The ampere per meter squared, symbolized A/m ^{2} , is the International Unit of electric current density . A current density of 1 A/m ^{2} represents one ampere of electric current flowing through a material with a cross-sectional area of one square meter.

The ampere per meter squared is a small unit of current density. Suppose a wire has a cross-sectional area of one millimeter squared (1 mm ^{2} ). This is 0.000001 meter squared (10 ^{-6} m ^{2} ). If the current density in this wire is 1 A/m ^{2} , then the wire carries 10 ^{-6} A, or one microampere (1 µA), a tiny current. Suppose this same wire carries a current of one ampere (1 A), which is an entirely plausible scenario. Then the current density in the wire is 1,000,000 amperes per meter squared (10 ^{6} A/m ^{2} ).

Sometimes, larger units of current density are specified. For example, one ampere per millimeter squared (A/mm ^{2} ) represents a current of 1 A flowing through a conductor with a cross-sectional area of 1 mm. This unit is equal to 1,000,000 (10 ^{6} ) A/m ^{2} . One milliampere per millimeter squared (mA/mm ^{2} ) represents a current of 1 mA flowing through a conductor with a cross-sectional area of 1 mm. This unit is equal to 1,000 (10 ^{3} ) A/m ^{2} .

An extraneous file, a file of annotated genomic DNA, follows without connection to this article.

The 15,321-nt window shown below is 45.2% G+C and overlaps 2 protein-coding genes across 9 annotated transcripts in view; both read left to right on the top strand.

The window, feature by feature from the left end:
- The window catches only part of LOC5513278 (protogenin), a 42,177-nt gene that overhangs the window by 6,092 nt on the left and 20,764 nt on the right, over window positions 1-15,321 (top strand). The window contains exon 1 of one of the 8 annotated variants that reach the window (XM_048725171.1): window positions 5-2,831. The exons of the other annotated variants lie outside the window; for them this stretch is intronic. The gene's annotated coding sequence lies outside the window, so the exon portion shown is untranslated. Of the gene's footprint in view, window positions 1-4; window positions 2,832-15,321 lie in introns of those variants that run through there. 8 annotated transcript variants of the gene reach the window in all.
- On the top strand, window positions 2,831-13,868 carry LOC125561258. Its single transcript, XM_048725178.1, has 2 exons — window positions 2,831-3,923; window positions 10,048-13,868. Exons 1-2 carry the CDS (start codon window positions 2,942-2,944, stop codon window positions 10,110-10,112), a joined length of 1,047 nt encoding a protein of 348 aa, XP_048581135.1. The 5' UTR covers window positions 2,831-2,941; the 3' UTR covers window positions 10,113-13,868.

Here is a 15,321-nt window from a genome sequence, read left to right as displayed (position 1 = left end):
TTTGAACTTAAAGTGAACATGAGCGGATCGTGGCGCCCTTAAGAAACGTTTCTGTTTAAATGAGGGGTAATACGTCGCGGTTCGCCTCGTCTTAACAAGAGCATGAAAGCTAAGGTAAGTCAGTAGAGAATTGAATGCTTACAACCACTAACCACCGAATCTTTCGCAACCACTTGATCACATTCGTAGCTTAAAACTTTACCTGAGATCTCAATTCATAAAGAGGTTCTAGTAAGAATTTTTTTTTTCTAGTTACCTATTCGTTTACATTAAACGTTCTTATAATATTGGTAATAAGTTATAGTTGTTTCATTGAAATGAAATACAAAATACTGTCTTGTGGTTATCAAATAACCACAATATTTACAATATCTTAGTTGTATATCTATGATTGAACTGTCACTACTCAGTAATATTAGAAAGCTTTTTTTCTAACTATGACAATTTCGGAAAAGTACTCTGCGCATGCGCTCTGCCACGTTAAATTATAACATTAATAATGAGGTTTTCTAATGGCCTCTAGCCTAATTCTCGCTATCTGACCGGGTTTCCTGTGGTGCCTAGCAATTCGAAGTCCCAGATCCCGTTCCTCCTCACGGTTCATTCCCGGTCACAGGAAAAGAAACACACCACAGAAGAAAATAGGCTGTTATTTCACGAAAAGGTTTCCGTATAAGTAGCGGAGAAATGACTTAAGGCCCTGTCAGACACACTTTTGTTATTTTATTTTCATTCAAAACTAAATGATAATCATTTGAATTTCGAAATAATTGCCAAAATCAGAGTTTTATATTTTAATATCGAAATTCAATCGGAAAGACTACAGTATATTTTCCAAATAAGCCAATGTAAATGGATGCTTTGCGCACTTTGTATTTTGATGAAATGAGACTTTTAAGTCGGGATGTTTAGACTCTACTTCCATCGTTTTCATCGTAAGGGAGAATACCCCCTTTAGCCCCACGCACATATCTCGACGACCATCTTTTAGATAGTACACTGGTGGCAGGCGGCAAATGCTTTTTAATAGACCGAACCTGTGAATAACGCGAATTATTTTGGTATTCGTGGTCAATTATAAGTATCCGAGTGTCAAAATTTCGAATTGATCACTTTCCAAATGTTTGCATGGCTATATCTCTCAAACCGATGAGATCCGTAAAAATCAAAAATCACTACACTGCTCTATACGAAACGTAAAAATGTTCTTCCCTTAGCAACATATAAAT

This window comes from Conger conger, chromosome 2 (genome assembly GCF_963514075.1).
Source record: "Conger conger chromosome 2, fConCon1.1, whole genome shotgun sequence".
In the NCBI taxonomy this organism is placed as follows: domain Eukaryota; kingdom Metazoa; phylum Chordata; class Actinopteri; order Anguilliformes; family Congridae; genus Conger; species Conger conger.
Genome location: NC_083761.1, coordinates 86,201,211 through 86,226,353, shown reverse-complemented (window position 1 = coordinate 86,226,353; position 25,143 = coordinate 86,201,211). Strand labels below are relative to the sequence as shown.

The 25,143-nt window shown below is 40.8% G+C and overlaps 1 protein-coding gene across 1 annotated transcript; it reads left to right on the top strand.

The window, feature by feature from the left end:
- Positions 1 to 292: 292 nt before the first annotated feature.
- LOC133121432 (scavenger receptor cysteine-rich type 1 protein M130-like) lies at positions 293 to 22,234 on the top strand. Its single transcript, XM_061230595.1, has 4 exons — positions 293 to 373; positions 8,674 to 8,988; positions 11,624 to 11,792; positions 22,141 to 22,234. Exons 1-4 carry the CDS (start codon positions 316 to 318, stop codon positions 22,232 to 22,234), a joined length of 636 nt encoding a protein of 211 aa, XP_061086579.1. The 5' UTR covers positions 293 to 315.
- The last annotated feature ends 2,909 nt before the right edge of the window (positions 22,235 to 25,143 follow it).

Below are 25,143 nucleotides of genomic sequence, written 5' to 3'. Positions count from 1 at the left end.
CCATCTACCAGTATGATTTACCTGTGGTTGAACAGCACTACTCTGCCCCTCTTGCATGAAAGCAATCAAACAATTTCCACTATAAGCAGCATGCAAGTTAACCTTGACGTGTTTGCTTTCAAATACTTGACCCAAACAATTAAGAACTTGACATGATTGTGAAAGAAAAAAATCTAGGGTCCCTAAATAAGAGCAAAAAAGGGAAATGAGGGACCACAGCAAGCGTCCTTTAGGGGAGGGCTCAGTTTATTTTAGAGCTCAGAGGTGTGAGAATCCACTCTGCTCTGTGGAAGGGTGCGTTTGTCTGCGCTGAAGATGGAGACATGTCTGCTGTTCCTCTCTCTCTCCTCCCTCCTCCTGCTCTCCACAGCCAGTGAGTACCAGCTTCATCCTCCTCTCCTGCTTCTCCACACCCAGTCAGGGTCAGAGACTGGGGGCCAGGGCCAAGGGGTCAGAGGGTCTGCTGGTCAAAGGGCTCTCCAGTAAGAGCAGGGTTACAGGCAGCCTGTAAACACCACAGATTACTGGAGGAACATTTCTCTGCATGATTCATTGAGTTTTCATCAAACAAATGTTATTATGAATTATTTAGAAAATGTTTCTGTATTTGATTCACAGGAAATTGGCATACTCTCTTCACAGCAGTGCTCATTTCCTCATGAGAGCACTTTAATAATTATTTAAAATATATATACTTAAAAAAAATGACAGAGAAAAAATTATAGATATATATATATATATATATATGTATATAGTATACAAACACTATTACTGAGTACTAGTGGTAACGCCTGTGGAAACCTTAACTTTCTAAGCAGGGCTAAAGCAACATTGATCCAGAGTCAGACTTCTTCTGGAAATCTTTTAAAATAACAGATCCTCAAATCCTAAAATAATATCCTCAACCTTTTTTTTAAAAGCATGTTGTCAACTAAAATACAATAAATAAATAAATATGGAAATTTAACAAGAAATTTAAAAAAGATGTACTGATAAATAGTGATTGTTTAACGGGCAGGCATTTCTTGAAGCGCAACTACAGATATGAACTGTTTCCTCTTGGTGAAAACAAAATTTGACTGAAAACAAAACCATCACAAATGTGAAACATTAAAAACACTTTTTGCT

Determination of current density is straightforward in direct-current ( DC ) and low-frequency alternating-current ( AC ) circuits, because the current is distributed uniformly throughout the cross section of a solid conductor. But at radio frequencies ( RF ), more current flows near the outer surface of a solid conductor than near its center. This is known as skin effect , and it dramatically reduces the conductivity of wires in RF applications as compared with DC and low-frequency AC circuits. At RF, current density is sometimes near zero near the center of a solid conductor, and quite high near the outer periphery. The average current density can nevertheless be calculated according to the following formula:

*D* = *I* / *X*

where *D* is the current density in amperes per meter squared, *I* is the current in amperes, and *X* is the cross-sectional area of the conductor in meters squared.

Also see ampere , meter squared , skin effect , and International System of Units ( SI ).

*This was last updated in*February 2011

*Posted by:*Margaret Rouse

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